An emblematic case in terms of universal jurisdiction is the so-called "Koblenz trial", which is the first trial in Europe to prosecute crimes committed by the Syrian state. It targets former intelligence officers of Bashar al-Assad's regime, accused of crimes against humanity. The main defendant, Anwar Raslan, head of investigations for the 251 branch of the secret services, was found guilty of 27 murders, 4,000 cases of torture and aggravated illegal detention, one case of rape and two cases of sexual assault, all of which constitute crimes against humanity. He was sentenced to life imprisonment. This is a historic conviction, as it is the first in the world to address the abuses committed by Bashar al-Assad's regime. It also recognises and punishes the use of sexual violence by the Syrian intelligence services as a real tool of repression and terror. The second defendant in this trial, Eyad al-Gharib, was also found guilty on 24 January 2021 of crimes against humanity.

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© Thomas Lohnes, AFP (archives)

January 2022 also saw the start of another trial linked to the Syrian regime, also involving charges of sexual violence. Alaa Moussa, a doctor in a military prison in Homs, is on trial before the Frankfurt Regional Court for crimes against humanity, for the torture of opponents of the regime, the murder of a detainee, and acts of sexual violence [6]. He is accused of "spraying alcohol on the genitals of an adolescent in the emergency room of the military hospital in Homs, before setting fire to them".

  • Crimes against the Yezidi minority :

On 16 June 2021, the Higher Regional Court of Düsseldorf convicted "Sarah O", a German national and member of the group Islamic State in Iraq and the Levant, of crimes against humanity committed against the Yezidis [7]. She is guilty of complicity in rape, slavery and religious and gender-based violence, persecution as crimes against humanity, and was sentenced to six years and six months in prison. She and her husband imprisoned and enslaved seven Yezidi women, and she "aided and encouraged her husband to commit sexual violence against at least two of them".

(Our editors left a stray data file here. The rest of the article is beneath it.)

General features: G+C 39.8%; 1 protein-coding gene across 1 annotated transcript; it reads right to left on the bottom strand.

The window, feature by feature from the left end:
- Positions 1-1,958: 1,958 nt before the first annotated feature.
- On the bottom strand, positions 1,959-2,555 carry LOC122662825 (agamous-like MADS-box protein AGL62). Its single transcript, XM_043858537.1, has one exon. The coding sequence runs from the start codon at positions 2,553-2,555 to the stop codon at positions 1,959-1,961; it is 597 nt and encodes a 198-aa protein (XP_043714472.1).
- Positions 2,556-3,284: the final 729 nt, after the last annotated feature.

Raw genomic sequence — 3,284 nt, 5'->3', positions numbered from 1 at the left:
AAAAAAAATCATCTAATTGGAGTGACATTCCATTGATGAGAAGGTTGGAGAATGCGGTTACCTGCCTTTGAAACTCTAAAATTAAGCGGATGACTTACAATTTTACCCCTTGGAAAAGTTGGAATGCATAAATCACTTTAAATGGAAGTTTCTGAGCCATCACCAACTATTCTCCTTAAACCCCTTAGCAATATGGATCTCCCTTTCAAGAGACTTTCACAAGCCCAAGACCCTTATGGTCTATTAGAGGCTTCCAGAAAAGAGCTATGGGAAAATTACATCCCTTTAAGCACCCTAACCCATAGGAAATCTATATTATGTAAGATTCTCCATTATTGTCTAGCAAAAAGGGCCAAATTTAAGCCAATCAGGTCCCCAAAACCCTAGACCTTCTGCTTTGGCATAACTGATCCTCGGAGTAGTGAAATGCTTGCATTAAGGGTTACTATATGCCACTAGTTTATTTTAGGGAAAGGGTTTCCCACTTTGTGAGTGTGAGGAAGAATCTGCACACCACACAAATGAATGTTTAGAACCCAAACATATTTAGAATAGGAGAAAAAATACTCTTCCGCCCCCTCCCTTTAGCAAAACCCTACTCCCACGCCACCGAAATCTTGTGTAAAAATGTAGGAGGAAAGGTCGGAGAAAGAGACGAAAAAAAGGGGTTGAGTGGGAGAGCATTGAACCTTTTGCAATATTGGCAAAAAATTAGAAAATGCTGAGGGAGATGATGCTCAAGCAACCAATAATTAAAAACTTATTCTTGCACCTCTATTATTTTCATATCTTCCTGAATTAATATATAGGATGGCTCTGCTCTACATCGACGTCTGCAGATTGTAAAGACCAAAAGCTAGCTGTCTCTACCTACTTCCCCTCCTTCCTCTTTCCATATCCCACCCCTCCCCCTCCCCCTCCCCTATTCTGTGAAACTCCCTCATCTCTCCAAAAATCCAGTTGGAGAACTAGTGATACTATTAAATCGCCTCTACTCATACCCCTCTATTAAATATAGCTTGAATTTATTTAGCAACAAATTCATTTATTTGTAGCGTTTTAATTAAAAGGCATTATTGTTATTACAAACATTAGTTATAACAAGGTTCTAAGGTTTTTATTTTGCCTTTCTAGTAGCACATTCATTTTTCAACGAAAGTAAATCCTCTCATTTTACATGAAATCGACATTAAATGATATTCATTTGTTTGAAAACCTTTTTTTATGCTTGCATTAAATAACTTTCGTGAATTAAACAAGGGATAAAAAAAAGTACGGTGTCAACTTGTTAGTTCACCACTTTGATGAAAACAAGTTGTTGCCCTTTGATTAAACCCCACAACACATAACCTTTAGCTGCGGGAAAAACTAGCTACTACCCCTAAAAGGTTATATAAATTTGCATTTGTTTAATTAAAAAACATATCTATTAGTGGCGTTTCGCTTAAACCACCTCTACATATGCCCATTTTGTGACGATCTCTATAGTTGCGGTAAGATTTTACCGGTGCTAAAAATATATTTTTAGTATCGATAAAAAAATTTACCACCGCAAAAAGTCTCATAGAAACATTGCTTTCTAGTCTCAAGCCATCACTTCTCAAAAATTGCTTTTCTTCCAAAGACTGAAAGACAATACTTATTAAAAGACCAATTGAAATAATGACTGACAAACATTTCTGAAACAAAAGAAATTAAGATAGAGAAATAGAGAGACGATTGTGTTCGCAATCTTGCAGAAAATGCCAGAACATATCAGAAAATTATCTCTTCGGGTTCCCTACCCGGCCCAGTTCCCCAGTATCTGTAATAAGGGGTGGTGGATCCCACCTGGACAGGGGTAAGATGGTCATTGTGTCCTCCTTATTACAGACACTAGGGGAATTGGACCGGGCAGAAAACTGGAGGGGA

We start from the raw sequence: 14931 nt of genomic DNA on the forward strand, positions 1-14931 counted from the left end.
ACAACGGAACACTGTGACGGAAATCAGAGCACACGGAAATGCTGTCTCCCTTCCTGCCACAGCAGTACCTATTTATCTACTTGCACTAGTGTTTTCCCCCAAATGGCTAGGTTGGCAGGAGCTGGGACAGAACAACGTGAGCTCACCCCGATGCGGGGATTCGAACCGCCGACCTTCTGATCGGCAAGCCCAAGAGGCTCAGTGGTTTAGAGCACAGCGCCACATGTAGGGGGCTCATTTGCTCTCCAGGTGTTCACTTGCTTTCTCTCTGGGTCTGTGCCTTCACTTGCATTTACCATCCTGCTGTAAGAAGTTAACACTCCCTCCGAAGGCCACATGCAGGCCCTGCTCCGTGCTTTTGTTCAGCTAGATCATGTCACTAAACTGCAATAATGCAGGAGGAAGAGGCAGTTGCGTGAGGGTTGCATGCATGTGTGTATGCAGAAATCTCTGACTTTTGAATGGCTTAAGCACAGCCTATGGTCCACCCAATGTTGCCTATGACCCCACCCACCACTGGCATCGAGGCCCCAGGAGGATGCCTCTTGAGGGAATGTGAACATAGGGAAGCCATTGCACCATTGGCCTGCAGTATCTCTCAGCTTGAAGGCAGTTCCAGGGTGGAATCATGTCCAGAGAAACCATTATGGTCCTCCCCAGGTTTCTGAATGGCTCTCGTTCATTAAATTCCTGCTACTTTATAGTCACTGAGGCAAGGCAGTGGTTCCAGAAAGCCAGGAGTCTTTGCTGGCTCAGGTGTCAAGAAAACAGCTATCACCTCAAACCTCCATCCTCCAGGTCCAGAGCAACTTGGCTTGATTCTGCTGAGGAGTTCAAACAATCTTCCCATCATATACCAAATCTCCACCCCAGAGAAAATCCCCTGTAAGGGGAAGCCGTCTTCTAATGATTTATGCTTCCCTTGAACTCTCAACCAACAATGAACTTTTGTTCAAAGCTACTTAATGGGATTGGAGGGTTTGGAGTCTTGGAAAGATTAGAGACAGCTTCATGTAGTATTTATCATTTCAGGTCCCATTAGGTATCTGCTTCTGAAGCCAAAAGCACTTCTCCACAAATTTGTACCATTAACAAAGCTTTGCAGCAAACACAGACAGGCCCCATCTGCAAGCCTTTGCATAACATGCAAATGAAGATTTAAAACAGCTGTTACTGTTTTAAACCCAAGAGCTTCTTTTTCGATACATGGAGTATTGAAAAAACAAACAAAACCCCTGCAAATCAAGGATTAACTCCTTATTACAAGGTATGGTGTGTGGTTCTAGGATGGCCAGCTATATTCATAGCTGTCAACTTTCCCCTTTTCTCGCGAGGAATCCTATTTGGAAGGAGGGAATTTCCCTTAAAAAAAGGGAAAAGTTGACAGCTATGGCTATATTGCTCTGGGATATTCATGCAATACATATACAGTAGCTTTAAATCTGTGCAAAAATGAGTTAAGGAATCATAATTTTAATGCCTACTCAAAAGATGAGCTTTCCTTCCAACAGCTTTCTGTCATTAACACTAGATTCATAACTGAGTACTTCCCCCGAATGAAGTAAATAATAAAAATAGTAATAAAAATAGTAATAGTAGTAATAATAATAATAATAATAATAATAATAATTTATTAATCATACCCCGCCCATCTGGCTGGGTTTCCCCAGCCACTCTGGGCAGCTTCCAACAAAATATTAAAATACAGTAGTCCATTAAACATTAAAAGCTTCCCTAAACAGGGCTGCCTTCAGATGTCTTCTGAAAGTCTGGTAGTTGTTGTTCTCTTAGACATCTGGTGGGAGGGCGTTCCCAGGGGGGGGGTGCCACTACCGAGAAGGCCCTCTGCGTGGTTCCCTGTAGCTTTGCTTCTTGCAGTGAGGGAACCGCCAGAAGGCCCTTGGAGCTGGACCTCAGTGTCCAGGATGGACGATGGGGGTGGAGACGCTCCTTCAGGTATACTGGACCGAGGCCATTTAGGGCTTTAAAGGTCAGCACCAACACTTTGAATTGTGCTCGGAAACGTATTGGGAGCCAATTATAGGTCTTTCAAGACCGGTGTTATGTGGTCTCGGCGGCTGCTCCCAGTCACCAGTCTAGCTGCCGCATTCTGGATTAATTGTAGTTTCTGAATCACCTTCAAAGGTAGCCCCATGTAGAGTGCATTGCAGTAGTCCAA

On 30 November 2021, the Frankfurt High Regional Court found Iraqi Islamic State jihadist Taha Al-Jumailly guilty of genocide [8], crimes against humanity, war crimes and complicity in war crimes, against the Yezidi group. He and his wife held a 5-year-old Yezidi girl and her mother whom they bought as slaves. They forced them to convert to Islam and are accused of leaving the Yezidi girl to die of thirst. Although this case does not concern crimes of conflict-related sexual violence, it is the first conviction by a court of a member of the Islamic State for the genocide perpetrated against the Yezidi minority. This decision therefore offers hope for future prosecutions, including for sexual crimes committed against this minority.

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On 21 June 2023, the Higher Regional Court of Koblenz found "Nadine K", a German national, guilty of complicity in genocide, crimes against humanity and war crimes. She was sentenced to 9 years and 3 months in prison. During the Islamic State's violent campaign to eradicate the Yezidi minority in Iraq and Syria, she enslaved and abused a young Yezidi woman. The defendant knew that her husband regularly beat and raped this young woman and chose not to intervene when she "could have and should have". The Court is convinced that the defendant acted out of conviction because she "identified" with the ideology of the Islamic State.


  • Crimes committed against migrants in Libya

Osmann Matammud, a Somali national and director of the Bani Walid detention camp, was sentenced on 10 October 2017 by the Milan court for various crimes including rape, committed against migrants in Libya in 2015-2016 [9].

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© Fotogramma


  • Crimes committed in Syria


Sweden is a pioneering country in Europe when it comes to prosecuting crimes committed in Syria. It held the first trial for war crimes leading to the first conviction of a regime soldier. A complaint filed in February 2019 by survivors of regime detention centres targets 25 high-ranking Syrian intelligence officers. The charges include crimes against humanity, war crimes, torture and degrading treatment, and rape [10].